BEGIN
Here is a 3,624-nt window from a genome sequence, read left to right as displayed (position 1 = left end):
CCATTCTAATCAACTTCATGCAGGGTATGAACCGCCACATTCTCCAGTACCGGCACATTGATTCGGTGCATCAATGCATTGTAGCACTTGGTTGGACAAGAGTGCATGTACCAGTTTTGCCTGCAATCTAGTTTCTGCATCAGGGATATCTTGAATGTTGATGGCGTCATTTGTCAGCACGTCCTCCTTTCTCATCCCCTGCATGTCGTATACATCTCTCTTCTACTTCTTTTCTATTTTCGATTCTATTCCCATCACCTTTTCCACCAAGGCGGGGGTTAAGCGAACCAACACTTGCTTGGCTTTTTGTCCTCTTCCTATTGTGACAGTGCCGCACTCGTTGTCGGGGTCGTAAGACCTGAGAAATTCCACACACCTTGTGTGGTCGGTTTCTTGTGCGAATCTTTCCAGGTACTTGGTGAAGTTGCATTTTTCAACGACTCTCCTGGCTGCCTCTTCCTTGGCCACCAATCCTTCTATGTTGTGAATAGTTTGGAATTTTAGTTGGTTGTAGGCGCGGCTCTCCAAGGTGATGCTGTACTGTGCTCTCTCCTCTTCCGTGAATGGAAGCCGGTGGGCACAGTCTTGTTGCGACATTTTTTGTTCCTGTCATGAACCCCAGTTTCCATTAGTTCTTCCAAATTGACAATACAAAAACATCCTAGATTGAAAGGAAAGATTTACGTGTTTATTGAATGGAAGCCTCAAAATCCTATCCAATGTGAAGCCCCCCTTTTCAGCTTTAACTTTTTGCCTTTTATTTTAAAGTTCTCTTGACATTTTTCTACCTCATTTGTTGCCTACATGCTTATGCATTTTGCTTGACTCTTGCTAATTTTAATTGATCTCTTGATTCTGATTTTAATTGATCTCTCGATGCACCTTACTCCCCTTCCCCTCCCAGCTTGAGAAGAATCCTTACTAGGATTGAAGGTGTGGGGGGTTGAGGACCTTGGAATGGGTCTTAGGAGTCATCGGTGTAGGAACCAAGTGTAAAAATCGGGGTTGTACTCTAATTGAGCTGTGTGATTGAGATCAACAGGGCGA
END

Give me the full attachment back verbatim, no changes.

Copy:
Here is a 3,624-nt window from a genome sequence, read left to right as displayed (position 1 = left end):
CCATTCTAATCAACTTCATGCAGGGTATGAACCGCCACATTCTCCAGTACCGGCACATTGATTCGGTGCATCAATGCATTGTAGCACTTGGTTGGACAAGAGTGCATGTACCAGTTTTGCCTGCAATCTAGTTTCTGCATCAGGGATATCTTGAATGTTGATGGCGTCATTTGTCAGCACGTCCTCCTTTCTCATCCCCTGCATGTCGTATACATCTCTCTTCTACTTCTTTTCTATTTTCGATTCTATTCCCATCACCTTTTCCACCAAGGCGGGGGTTAAGCGAACCAACACTTGCTTGGCTTTTTGTCCTCTTCCTATTGTGACAGTGCCGCACTCGTTGTCGGGGTCGTAAGACCTGAGAAATTCCACACACCTTGTGTGGTCGGTTTCTTGTGCGAATCTTTCCAGGTACTTGGTGAAGTTGCATTTTTCAACGACTCTCCTGGCTGCCTCTTCCTTGGCCACCAATCCTTCTATGTTGTGAATAGTTTGGAATTTTAGTTGGTTGTAGGCGCGGCTCTCCAAGGTGATGCTGTACTGTGCTCTCTCCTCTTCCGTGAATGGAAGCCGGTGGGCACAGTCTTGTTGCGACATTTTTTGTTCCTGTCATGAACCCCAGTTTCCATTAGTTCTTCCAAATTGACAATACAAAAACATCCTAGATTGAAAGGAAAGATTTACGTGTTTATTGAATGGAAGCCTCAAAATCCTATCCAATGTGAAGCCCCCCTTTTCAGCTTTAACTTTTTGCCTTTTATTTTAAAGTTCTCTTGACATTTTTCTACCTCATTTGTTGCCTACATGCTTATGCATTTTGCTTGACTCTTGCTAATTTTAATTGATCTCTTGATTCTGATTTTAATTGATCTCTCGATGCACCTTACTCCCCTTCCCCTCCCAGCTTGAGAAGAATCCTTACTAGGATTGAAGGTGTGGGGGGTTGAGGACCTTGGAATGGGTCTTAGGAGTCATCGGTGTAGGAACCAAGTGTAAAAATCGGGGTTGTACTCTAATTGAGCTGTGTGATTGAGATCAACAGGGCGA